Let he or she whom is without sin shout the first boo.
In some religions, their belief system permits adherents to confess their wrongs in exchange for redemption, forgiveness, heaven tokens, or some other profound spiritual concept beyond my comprehension. For some of us, sports are the closest thing we have to religion. So, I feel it necessary to here confess some of my recent and past transgressions against sport, and plead forgiveness from deities, athletes, fans, readers, and the Nevada Gaming Commission alike. I would encourage readers to do the same, should their religious and sports belief systems permit. Let today be #ConfessYourSportsSins Day.2
Whew. That feels good, my friends. As you can see, I am both a bad fan and a bad person. Not only do I hope this confession cleanses my sports soul in areas I have done wrong, but I hope it restores my credibility in areas of sport in which I feel my fandom has merit. I would urge some local media members and Twitter personalities to confess things as well — for instance, fundamentally misunderstanding multiple sports and their basic, underlying concepts — so that we may finally forgive them. But alas, it is not my place to judge. Anyway, do I now have permission to jump on the Blue Jackets bandwagon?
The Calvin and Hobbes Strip of the Day. Ahh, panic, the great fuel powering any inspired creative moment.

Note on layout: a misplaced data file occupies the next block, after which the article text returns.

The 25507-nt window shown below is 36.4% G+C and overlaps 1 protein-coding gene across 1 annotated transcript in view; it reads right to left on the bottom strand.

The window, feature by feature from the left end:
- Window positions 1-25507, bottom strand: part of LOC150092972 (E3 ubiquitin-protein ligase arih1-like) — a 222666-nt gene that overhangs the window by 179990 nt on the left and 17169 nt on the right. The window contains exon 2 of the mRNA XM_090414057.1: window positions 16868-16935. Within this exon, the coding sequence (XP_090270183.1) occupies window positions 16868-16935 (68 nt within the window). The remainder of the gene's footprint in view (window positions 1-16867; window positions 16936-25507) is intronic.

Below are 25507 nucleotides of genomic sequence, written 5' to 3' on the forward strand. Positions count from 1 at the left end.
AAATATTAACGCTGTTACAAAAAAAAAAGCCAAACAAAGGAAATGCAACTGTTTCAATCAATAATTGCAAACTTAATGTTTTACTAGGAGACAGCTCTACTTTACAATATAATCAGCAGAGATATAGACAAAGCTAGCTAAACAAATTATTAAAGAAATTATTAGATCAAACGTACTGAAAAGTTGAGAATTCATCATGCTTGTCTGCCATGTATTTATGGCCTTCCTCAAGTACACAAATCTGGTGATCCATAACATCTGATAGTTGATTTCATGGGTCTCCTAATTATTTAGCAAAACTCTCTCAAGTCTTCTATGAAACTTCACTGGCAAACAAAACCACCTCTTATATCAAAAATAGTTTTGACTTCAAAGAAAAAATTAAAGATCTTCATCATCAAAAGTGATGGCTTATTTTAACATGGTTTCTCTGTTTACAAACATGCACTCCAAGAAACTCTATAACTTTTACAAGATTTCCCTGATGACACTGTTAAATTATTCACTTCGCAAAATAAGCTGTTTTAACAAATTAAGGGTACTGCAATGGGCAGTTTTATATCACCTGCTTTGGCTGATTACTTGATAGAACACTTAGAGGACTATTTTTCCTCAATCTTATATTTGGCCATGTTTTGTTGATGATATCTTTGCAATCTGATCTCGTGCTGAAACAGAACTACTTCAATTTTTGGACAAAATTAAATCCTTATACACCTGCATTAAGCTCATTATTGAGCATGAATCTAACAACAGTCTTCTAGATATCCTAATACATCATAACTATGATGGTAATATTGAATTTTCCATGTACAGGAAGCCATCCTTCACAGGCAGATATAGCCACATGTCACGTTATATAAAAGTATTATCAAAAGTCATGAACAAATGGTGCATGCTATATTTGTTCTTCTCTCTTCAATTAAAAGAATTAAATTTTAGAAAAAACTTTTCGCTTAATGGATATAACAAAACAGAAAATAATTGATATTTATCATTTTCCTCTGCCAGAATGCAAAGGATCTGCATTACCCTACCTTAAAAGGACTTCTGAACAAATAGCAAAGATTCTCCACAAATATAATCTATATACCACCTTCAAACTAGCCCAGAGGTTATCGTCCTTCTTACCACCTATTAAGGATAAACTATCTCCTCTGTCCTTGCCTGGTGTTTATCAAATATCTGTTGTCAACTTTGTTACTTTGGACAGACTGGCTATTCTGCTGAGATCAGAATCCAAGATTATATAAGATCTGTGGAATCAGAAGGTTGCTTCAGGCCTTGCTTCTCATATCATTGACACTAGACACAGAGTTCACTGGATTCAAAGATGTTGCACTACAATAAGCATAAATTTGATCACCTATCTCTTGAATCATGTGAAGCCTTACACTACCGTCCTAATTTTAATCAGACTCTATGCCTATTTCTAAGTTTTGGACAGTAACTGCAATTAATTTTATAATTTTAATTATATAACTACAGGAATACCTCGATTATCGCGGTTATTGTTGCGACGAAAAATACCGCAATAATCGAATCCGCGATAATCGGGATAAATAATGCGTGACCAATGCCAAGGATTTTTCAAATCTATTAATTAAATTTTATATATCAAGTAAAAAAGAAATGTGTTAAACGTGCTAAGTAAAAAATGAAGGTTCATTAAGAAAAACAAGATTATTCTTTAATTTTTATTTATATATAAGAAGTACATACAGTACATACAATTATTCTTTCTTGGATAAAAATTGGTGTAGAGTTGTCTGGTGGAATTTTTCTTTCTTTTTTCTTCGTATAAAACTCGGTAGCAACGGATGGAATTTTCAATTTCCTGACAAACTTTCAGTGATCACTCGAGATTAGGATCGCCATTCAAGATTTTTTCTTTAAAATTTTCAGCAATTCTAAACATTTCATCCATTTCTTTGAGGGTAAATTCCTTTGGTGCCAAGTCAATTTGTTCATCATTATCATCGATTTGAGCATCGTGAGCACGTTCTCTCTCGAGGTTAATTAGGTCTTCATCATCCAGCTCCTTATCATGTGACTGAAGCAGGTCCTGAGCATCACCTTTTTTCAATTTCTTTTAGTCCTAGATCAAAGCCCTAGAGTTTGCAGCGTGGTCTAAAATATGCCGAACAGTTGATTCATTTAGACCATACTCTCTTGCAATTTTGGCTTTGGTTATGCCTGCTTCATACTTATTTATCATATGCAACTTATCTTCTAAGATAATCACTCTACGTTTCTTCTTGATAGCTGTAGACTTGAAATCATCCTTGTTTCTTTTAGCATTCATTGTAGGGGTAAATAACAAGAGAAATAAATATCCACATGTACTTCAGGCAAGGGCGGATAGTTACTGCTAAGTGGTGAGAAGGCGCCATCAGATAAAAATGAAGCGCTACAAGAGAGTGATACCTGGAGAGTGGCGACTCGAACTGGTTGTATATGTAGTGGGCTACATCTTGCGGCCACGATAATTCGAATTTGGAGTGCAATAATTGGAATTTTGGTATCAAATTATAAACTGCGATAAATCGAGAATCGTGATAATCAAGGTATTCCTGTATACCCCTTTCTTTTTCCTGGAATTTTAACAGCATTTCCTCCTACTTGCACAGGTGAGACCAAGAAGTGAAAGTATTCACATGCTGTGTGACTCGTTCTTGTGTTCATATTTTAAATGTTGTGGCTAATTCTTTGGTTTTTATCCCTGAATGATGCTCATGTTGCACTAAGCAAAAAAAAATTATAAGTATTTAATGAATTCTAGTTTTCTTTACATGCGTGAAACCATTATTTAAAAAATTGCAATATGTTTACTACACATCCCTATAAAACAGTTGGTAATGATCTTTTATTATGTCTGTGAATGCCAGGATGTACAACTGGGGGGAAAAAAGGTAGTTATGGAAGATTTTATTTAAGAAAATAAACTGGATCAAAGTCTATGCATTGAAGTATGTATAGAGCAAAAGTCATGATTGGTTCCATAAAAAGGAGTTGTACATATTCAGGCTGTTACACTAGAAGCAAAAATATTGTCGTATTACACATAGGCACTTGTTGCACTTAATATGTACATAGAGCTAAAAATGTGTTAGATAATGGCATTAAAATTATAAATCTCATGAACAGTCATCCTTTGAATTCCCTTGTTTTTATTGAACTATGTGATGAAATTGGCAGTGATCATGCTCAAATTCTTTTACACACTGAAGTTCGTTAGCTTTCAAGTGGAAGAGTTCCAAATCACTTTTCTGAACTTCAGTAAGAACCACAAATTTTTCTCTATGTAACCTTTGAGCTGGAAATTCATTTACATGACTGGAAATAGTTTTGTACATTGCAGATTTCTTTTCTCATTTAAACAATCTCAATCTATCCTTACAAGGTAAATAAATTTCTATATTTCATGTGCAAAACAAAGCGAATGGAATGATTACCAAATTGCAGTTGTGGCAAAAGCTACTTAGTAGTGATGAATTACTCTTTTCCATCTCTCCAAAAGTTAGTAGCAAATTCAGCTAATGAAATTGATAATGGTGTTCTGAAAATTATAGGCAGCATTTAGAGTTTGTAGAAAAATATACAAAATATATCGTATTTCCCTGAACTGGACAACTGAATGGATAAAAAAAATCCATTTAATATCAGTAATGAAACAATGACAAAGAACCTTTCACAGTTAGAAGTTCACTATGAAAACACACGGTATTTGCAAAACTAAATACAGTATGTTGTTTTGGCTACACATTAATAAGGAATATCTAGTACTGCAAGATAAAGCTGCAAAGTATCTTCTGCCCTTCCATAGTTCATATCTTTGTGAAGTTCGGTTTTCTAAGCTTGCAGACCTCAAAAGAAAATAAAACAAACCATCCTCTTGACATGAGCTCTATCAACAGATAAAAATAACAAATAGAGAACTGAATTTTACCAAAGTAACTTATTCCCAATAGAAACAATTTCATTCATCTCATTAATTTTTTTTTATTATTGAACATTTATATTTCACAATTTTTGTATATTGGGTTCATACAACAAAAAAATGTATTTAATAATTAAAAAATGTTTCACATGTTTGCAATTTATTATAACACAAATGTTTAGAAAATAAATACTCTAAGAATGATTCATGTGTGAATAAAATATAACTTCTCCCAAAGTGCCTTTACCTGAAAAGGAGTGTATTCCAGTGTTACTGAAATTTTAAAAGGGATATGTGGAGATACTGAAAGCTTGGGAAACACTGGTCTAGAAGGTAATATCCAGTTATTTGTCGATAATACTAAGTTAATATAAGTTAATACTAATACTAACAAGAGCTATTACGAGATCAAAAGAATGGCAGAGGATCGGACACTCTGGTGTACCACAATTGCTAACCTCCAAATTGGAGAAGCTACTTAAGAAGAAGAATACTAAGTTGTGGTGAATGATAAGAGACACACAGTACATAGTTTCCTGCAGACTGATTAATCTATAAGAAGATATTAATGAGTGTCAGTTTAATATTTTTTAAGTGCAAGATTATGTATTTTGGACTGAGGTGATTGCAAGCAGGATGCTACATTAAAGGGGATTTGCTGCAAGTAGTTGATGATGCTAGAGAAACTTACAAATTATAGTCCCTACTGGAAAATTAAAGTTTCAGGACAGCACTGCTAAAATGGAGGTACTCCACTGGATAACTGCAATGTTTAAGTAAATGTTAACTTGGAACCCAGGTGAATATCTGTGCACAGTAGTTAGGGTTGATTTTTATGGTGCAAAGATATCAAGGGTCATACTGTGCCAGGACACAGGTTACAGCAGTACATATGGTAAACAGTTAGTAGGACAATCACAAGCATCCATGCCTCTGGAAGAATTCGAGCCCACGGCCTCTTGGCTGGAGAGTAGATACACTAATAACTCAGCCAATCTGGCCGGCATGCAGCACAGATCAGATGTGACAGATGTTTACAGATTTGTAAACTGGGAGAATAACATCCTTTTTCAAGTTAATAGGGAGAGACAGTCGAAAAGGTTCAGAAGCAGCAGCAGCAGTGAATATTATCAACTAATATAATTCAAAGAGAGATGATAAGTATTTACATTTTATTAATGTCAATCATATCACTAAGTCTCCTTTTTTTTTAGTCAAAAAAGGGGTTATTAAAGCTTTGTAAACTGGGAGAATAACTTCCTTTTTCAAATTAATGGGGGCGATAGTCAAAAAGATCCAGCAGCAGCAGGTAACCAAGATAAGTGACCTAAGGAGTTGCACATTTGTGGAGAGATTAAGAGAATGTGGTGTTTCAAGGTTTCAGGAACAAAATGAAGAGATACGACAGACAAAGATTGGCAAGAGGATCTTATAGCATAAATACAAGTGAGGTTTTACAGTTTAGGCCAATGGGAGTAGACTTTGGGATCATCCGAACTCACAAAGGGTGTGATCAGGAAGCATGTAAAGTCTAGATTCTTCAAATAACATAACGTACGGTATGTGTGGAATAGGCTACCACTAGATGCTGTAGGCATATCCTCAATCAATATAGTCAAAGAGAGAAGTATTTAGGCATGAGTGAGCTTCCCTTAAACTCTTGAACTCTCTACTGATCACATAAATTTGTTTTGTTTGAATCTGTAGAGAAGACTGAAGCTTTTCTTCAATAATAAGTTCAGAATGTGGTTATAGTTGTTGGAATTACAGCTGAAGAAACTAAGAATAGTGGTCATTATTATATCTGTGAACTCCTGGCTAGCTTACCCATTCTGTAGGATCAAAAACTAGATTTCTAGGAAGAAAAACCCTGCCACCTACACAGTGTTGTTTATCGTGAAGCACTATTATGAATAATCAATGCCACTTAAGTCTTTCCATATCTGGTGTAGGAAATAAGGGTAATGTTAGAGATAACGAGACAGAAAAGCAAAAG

And now for the random 90s song of the day. Unless you’ve taken insincere hipster superiority to its extremes, no 90s alt-rock discography is credible without some Pavement — unless you just have an exclusive preference for lead singer Stephen Malkmus’ other indie rock act, the Silver Jews. From the 1994 classic Crooked Rain, Crooked Rain, Pavement’s “Cut Your Hair” was probably the closest the band came to mainstream billboard success.
Which makes it fitting that “Cut Your Hair” is a critique of the music industry. What starts as a ridicule of a girl desiring a haircut to please a boy quickly pivots to a mockery of record industry demands to cut long hair to fetch attention. My favorite part of the music video is a tie between: 1. When drummer Steve West4 semi-curtsies over to an overturned coffee table to turn it upright; and 2. When the guy5 sneezes a cat. The lyric, “The second drummer drowned / His telephone is found” is supposedly a joke about drummer Bob Nastanovich turning silent without warning while talking on the phone in the bathtub while drunk. I used to think Malkmus was repeating “Korea” at the end of the song, comparing selling out to corporate music phoniness to a global diplomatic quagmire. I think he’s actually saying, “career.” Which makes more sense.
Music scene’s crazy
Bands start up each and every day
I saw another one just the other day
A special new band